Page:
New York Public Library Gets a Makeover this Summer
It has been 10 months since the New York Public Library announced plans for a $300 million renovation of the classic Fifth Avenue building. In that time it has faced waves of controversy, with scholars and writers accusing the library of abandoning its commitment to research and people wondering what in fact the new building will look like. Luckily, the latter question has been answered with newly revealed renderings of the new contemporary design.
The library chose renowned British architect Norman Foster to design the new space. The renovation calls for opening the building’s central channel from the Fifth Avenue entrance to the other side facing Bryant Park. The space at the back is currently occupied by seven floors of stacks closed off to the public. Mr. Foster’s plan is to replace this space with a four-level atrium, complete with bookshelves, seating areas, and desks all overlooking Bryant Park. The renovation also plans to convert the second-floor office spaces and storage rooms into work space capable of accommodating 300 writers, researchers, and scholars. Lastly there will also be a revamped children’s space, a new center for teenagers, and below ground education spaces.
Unfortunately the plan has not arrived without controversy. Initially people were worried because of plans to move most of the books in the stacks to a storage facility in New Jersey to make room for the new circulating library. The library responded by recently revising the plan with the help of an $8 million donation. The revision creates more space for the books beneath the circulating library, allowing 3.3 million of the research library’s books to remain on site. Furthermore, many people were worried that the redesign would turn the library into a glorified Starbuck’s, but Mr. Foster, who has enormous experience with designing contemporary additions to historic buildings, said, “This is not an attempt to mimic that design, but to respect it.”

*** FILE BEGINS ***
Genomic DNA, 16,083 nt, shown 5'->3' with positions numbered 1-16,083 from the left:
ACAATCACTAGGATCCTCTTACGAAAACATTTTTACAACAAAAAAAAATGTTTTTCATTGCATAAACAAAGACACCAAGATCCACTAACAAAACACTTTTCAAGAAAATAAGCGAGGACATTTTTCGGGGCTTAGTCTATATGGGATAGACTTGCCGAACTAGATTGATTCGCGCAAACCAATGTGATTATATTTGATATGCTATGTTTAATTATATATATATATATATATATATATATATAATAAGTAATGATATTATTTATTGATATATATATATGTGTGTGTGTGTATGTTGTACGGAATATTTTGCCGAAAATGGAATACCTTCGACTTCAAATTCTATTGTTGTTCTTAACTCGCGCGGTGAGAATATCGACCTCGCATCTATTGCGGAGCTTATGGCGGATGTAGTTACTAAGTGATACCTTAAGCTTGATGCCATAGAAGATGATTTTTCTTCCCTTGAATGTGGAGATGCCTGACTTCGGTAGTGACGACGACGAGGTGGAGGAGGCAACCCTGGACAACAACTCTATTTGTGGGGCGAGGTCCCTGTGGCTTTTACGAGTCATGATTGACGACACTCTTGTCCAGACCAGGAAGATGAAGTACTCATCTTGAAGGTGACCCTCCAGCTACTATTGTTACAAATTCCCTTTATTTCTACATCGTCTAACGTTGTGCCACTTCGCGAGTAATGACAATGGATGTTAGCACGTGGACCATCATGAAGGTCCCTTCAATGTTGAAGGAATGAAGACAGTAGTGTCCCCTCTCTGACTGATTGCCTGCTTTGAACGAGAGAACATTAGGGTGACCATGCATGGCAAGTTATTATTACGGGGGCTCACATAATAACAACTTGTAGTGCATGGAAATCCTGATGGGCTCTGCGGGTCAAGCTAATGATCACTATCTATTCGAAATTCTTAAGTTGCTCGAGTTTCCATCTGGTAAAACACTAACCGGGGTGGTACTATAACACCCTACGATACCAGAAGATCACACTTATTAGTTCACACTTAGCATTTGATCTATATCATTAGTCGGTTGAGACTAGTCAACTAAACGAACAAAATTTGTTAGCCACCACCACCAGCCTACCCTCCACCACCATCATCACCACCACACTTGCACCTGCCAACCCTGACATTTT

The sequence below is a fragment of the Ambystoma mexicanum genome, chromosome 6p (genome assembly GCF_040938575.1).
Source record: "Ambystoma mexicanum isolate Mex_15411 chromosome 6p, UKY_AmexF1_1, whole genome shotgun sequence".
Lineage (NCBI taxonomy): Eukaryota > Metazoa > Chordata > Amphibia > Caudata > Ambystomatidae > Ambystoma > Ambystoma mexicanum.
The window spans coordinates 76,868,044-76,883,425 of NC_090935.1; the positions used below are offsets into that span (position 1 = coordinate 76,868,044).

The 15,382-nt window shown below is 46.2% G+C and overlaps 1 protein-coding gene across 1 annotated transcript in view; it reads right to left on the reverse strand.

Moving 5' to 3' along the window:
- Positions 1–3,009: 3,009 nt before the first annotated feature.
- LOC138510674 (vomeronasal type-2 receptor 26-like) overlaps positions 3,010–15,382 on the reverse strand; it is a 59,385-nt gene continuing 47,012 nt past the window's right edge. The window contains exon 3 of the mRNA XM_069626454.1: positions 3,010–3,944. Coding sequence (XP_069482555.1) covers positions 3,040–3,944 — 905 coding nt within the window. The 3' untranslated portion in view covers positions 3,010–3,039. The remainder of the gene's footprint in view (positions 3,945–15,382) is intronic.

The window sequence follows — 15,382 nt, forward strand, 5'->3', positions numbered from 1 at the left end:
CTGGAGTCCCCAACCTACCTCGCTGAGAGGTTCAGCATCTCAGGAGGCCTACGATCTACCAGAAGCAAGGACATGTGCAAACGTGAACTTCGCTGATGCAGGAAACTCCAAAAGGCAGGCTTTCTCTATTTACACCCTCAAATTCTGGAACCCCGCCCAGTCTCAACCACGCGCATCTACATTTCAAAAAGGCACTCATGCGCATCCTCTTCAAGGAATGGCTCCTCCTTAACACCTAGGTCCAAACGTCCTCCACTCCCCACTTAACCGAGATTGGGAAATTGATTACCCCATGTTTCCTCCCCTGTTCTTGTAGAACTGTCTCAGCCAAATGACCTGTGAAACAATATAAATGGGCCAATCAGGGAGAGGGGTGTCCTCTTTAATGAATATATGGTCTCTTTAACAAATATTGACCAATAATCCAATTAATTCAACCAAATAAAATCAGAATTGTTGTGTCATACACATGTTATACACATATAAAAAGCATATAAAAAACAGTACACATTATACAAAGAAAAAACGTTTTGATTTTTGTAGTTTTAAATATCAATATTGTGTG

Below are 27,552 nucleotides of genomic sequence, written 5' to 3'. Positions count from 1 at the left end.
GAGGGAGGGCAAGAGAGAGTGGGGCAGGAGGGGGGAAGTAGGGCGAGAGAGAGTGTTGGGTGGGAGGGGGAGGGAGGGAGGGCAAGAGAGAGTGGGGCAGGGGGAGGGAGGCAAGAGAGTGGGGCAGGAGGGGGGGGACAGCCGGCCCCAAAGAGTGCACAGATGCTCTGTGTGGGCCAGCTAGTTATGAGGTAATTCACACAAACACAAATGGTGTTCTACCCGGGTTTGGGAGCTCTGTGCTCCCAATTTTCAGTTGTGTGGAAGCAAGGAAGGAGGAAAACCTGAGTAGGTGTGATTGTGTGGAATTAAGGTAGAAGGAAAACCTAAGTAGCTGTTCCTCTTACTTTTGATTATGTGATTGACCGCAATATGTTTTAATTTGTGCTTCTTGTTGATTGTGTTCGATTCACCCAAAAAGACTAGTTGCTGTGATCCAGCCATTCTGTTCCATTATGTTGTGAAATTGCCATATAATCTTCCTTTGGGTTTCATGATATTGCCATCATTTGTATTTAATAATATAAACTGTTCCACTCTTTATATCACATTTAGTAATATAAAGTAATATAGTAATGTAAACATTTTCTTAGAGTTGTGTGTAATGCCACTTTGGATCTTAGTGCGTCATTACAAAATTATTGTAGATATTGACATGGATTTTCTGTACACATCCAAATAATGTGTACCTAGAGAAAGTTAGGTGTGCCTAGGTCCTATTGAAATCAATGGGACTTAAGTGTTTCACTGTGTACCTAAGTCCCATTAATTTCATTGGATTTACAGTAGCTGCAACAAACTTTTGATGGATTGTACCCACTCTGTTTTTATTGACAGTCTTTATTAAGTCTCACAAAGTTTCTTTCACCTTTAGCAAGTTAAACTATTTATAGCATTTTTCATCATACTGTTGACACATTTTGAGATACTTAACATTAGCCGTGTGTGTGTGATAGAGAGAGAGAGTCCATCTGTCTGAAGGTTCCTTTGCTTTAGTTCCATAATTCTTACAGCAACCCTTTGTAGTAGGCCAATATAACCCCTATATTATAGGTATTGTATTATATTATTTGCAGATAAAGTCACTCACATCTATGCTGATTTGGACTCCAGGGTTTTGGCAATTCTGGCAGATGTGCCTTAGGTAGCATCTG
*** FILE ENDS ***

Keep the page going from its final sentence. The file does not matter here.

The new design is going to consolidate several pieces of The New York Public Library under one roof, including the Mid-Manhattan Circulating Library across the street from the main branch, and the Science, Industry, and Business Library found at 34th Street. This consolidation should save the library about $15 million a year. The buildings that housed these branches will be sold, the proceeds of which will go into the library’s endowment. Officials for the library said that the $300 million estimated cost of the renovation has already been raised, with half the money coming from the city. Construction is slated to begin in the summer of 2013 with an expected completion date of 2018. Once completed the new library will total 100,000 square feet, making it the largest indoor public space in New York.